Assuming that white supremacists, conspiracy theorists, and other domestic terrorists do not derail a ceremony that even Confederate secession could not prevent, twelve hours after this column goes live, Joe Biden will take the oath of office as President. I fervently hope that Biden’s inauguration will be uneventful and mark the beginning of the end of Trumpism.
Biden and the Democratic Congress have a large number of extremely urgent tasks on their to-do list: improving the flawed COVID-19 response; protecting the people suffering from unemployment, homelessness, and other economic side-effects of the pandemic by providing more relief to individuals, businesses, and state and local governments; investigating and prosecuting the seditionists who sought to overthrow the government; combating systemic racism in policing and beyond; protecting the right to vote; combating global warming and other environmental catastrophes; adopting humane policies towards refugees and other immigrants; restoring the credibility of the Department of Justice and other federal agencies that were turned into partisan organs under Trump; responding to foreign threats from Russia, China, Iran, North Korea, and other potential adversaries while reviving cooperation with traditional U.S. allies; and much more.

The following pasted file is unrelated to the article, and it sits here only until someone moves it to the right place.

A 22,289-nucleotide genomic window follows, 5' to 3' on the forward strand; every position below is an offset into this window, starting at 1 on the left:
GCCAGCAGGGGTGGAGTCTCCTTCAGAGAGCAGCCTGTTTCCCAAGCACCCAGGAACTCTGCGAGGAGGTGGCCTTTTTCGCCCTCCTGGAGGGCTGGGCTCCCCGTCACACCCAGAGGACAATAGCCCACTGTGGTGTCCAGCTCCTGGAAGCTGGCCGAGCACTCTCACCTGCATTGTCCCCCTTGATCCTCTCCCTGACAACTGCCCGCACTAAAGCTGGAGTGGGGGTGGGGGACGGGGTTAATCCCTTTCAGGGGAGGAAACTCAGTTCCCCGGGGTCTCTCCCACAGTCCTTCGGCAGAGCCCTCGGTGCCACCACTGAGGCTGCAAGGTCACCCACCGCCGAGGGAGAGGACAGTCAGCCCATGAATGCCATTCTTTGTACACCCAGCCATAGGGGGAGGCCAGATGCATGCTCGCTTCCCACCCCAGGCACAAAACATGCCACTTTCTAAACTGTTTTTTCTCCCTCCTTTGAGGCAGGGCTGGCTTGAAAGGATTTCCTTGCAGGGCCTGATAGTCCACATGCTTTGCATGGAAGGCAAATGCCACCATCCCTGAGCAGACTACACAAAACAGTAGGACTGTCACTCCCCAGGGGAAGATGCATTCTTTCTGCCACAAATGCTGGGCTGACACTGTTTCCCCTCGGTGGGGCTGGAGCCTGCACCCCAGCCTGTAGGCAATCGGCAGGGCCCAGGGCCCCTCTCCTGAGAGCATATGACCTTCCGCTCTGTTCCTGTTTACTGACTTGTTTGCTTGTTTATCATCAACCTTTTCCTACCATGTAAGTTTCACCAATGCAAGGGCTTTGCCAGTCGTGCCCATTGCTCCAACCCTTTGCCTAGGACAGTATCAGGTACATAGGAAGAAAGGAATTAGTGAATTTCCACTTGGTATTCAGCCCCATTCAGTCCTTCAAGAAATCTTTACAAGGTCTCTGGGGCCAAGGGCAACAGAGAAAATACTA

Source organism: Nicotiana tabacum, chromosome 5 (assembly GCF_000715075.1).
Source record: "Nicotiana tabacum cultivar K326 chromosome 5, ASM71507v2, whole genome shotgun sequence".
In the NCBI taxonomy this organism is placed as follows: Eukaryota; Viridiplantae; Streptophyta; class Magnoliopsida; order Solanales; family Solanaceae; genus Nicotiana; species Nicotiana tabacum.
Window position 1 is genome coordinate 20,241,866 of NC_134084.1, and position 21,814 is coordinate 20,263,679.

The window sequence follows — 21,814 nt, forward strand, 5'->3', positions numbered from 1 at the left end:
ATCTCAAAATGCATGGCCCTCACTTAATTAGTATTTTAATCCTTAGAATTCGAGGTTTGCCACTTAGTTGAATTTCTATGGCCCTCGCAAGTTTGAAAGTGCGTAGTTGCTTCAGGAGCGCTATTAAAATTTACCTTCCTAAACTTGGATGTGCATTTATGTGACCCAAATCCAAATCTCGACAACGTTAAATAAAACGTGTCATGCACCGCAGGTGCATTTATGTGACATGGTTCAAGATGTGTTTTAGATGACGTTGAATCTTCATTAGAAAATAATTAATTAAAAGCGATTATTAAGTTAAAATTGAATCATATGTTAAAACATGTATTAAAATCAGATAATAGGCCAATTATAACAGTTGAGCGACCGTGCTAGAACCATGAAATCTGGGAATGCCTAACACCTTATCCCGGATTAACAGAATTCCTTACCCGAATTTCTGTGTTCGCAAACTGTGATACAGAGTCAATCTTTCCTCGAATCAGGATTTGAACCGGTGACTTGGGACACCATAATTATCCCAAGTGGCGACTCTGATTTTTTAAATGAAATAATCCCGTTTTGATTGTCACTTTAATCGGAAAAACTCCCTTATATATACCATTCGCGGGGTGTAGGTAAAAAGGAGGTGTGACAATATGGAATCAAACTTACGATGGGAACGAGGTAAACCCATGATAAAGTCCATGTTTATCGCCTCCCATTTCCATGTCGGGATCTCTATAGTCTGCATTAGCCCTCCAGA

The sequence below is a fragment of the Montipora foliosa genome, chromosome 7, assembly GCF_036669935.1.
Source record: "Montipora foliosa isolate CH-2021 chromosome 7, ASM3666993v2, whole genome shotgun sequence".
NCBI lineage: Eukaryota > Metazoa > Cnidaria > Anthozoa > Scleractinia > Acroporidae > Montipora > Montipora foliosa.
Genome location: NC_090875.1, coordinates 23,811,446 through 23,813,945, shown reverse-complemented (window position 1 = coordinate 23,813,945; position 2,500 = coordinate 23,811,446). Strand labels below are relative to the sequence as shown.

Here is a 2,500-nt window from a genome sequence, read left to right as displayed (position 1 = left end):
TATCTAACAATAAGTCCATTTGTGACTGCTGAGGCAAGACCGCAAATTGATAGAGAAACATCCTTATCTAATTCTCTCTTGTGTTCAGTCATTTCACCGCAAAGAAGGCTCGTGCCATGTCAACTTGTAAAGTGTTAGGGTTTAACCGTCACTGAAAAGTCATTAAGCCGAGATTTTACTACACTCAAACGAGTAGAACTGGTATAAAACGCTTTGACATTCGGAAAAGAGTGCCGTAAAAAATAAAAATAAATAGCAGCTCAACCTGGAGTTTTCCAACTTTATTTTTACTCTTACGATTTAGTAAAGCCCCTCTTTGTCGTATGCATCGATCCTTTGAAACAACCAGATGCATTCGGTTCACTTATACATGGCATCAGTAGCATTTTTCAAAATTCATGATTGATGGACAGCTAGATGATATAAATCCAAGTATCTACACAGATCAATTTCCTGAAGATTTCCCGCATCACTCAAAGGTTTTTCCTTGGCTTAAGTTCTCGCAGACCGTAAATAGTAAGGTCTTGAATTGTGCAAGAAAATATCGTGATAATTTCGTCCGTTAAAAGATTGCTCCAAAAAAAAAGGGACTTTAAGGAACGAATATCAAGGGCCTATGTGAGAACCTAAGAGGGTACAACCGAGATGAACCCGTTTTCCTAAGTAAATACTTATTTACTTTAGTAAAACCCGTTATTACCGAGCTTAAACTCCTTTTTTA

On all these fronts, Biden has announced appropriately ambitious plans. Because Biden has promised to nominate highly competent professionals to key positions, we can expect substantial progress on those issues that can be tackled through unilateral executive action. The legislative agenda will face higher hurdles. Either Democrats will need to persuade ten Republicans not to filibuster key bills or, should that prove impossible, “go nuclear” and substitute a simple-majority threshold to end debate for the current cloture rule requiring sixty votes. Given the 50-50 split, even without the filibuster, the fate of Biden’s legislative agenda will turn on the disposition of the Senate’s most conservative Democrats (like Joe Manchin of West Virginia) and the handful of moderate Republicans (like Lisa Murkowski of Alaska) who might occasionally cross the aisle.
Government can do a great many things, but there are a great many things it cannot do without the cooperation and support of the People. To give one example, because it will take months to vaccinate a critical mass of the country, in the meantime public health depends on vigilance in masking, social distancing, and minimizing gatherings. President Trump and his administration caused thousands of unnecessary deaths by undercutting such measures, but absent totalitarian means, even responsible national leaders can only lead where the people willingly follow.